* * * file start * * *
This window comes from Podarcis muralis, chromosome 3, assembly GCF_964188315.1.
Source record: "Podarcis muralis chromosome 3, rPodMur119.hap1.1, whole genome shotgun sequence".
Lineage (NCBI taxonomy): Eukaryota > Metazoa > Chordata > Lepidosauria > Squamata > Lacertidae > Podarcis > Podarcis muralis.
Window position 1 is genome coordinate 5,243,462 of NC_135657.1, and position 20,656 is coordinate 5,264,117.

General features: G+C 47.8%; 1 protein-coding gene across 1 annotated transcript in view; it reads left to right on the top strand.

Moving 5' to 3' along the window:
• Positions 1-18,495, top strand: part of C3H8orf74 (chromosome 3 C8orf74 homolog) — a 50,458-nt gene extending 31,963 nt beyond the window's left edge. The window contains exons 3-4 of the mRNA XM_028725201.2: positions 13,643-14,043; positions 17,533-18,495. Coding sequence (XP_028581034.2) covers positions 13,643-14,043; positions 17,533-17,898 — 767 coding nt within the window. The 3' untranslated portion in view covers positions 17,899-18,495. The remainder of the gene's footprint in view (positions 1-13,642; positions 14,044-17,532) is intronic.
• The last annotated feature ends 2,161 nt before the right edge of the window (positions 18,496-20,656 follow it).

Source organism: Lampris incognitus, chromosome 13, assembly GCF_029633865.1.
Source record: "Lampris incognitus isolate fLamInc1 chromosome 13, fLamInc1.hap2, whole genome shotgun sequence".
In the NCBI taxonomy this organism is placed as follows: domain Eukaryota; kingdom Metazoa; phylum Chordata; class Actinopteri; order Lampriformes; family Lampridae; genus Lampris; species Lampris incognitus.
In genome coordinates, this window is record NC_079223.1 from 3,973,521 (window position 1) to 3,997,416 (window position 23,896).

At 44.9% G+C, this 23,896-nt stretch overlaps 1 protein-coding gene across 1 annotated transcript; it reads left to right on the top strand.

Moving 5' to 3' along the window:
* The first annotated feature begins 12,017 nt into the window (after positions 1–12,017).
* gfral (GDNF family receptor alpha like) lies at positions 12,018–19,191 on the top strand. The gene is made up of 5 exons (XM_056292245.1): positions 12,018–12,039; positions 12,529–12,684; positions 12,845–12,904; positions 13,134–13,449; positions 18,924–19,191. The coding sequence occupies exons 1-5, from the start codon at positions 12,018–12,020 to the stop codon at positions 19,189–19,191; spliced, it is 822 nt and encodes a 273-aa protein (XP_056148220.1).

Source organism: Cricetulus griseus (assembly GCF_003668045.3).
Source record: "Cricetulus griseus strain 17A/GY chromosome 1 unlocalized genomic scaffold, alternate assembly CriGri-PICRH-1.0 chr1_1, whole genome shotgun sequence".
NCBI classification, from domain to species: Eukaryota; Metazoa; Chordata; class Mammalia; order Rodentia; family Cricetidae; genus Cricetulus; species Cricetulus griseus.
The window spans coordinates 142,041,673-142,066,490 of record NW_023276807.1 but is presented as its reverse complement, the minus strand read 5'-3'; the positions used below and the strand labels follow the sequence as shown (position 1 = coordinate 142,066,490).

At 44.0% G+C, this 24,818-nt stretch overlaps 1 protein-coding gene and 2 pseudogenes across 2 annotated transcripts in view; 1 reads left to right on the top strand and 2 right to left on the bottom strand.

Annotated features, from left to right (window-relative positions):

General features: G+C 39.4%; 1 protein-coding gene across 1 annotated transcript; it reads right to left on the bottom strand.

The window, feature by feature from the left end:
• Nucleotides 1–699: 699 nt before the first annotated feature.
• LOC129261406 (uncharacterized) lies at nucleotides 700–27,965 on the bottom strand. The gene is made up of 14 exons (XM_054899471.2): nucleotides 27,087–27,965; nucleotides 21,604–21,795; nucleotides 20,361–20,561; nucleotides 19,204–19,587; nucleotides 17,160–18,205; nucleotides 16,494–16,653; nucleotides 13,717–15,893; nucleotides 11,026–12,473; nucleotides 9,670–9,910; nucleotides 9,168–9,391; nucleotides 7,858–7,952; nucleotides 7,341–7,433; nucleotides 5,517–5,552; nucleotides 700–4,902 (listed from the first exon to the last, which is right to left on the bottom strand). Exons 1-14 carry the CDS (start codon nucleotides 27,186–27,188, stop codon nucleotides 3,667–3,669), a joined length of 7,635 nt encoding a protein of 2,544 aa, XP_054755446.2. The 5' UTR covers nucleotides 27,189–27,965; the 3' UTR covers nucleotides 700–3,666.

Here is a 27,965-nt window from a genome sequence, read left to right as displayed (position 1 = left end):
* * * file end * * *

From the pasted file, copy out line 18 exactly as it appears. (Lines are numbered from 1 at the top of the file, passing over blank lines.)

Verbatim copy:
Source record: "Cricetulus griseus strain 17A/GY chromosome 1 unlocalized genomic scaffold, alternate assembly CriGri-PICRH-1.0 chr1_1, whole genome shotgun sequence".